Number 2 was construction number 44-70015, a B-29-75 built five months earlier in Wichita, Kansas, as part of the so-called Battle of Kansas—the push to produce great air fleets of B-29s. Number 2, dubbed Marianna Belle by its combat crew, made the cut because it did not consume more than the normal amount of fuel and oil in carrying out its missions, which were marked by top mechanical reliability.[2][11]

Number 3 was commanded by Brigadier General Emmett O'Donnell, Jr. who was ending his service as commander of the 73d Bombardment Wing, Very Heavy.[2]

Flight[edit]

Dumbo rescue aircraft stood by on alert.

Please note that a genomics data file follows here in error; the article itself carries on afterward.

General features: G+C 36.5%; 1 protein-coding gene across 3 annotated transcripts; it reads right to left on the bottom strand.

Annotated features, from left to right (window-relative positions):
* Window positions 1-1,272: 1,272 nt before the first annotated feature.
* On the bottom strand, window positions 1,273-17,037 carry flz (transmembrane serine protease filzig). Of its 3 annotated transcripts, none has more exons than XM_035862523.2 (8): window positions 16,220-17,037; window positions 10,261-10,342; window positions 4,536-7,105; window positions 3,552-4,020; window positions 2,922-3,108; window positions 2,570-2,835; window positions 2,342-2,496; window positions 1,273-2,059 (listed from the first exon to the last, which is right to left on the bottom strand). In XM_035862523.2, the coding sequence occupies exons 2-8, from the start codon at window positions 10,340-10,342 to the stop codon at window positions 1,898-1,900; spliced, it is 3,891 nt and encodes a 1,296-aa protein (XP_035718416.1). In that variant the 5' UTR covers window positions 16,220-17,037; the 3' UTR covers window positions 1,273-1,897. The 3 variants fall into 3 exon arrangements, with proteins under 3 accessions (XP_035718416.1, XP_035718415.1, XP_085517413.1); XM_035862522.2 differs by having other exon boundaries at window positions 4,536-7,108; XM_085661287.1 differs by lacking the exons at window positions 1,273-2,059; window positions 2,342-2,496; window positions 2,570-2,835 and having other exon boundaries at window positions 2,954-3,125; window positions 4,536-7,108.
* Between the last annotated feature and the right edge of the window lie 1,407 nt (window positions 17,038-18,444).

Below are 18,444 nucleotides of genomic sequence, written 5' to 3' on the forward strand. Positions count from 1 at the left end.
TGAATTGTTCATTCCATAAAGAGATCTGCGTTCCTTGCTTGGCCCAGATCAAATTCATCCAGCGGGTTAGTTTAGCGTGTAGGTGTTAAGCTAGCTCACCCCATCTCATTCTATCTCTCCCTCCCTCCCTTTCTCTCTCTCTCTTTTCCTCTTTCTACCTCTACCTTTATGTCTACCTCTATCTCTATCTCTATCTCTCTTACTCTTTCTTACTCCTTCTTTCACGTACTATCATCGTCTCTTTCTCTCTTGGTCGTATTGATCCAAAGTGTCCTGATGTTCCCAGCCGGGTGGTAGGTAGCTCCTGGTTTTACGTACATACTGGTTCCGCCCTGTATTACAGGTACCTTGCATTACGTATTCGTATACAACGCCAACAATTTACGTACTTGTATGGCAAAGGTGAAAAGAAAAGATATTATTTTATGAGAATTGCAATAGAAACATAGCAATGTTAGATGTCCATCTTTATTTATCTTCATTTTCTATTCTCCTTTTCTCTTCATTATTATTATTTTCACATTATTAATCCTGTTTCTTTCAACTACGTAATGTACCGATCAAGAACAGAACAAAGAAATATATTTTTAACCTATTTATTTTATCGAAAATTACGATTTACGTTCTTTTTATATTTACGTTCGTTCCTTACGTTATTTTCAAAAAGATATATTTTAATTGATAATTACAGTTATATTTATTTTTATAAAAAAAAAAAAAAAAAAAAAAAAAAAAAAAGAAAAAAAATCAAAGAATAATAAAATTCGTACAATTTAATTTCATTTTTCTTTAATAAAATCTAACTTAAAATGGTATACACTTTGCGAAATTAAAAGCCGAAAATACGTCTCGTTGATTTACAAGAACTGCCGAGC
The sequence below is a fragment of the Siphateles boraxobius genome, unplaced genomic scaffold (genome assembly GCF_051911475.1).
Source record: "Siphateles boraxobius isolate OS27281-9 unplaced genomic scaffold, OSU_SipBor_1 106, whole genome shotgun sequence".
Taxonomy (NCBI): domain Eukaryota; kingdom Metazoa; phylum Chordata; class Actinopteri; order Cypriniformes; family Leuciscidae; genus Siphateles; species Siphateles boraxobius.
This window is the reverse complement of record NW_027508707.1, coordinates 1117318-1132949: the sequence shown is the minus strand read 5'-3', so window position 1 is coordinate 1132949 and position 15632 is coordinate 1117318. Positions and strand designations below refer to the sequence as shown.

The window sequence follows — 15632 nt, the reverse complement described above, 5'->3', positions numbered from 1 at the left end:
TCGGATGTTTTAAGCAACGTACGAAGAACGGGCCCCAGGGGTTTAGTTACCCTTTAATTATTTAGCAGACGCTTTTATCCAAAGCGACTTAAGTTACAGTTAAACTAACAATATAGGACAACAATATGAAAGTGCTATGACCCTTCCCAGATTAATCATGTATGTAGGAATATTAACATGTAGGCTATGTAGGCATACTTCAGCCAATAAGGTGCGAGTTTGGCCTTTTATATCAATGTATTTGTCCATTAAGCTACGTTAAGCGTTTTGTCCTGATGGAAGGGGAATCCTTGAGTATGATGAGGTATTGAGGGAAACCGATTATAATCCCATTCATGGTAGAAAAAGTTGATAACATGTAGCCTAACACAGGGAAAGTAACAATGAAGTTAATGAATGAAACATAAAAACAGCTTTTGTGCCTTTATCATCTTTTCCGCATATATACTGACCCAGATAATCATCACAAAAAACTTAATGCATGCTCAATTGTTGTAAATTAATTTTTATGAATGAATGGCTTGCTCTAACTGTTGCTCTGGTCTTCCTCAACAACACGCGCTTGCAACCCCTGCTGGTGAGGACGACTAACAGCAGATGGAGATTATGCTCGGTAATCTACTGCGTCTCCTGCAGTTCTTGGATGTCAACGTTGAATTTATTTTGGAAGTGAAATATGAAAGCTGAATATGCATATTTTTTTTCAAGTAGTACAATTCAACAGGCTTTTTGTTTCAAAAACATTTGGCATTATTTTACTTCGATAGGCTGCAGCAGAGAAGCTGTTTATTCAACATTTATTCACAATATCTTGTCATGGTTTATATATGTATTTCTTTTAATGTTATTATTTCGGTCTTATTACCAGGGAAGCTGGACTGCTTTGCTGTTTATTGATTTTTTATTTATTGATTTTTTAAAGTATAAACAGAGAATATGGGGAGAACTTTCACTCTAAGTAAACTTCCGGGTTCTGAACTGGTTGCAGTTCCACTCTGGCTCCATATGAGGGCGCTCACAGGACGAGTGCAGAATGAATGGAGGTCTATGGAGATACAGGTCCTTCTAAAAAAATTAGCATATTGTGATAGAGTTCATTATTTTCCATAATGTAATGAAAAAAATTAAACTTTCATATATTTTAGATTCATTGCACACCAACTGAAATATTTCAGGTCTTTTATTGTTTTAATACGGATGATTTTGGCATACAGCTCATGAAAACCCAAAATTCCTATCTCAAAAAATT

The airmen drew up a "great circle" (shortest distance on the surface of a globe) flight plan that used the jet stream as a tailwind to help them get farther with less fuel, though the tailwind was not absolutely required.[3] The plan was for each aircraft to make its own way over the Kamchatka Peninsula at the eastern edge of the Soviet Union, then over the Bering Sea to Nome, Alaska, and continue over Fairbanks, over the Canadian Rockies and much of Canada, over the Great Lakes, then on to Washington, D.C. near the Atlantic coast—a total of 6,762 miles (10,882 km) taking 26 hours in the air.[3] This distance would not have broken the world's distance record then held by two Royal Air Force Vickers Wellesley aircraft that had flown from Ismaïlia, Egypt, to Darwin, Australia, in 1938, covering 7,162 miles (11,526 km), but it was considered a good public relations stunt, good for the USAAF and the generals' images.[3][12]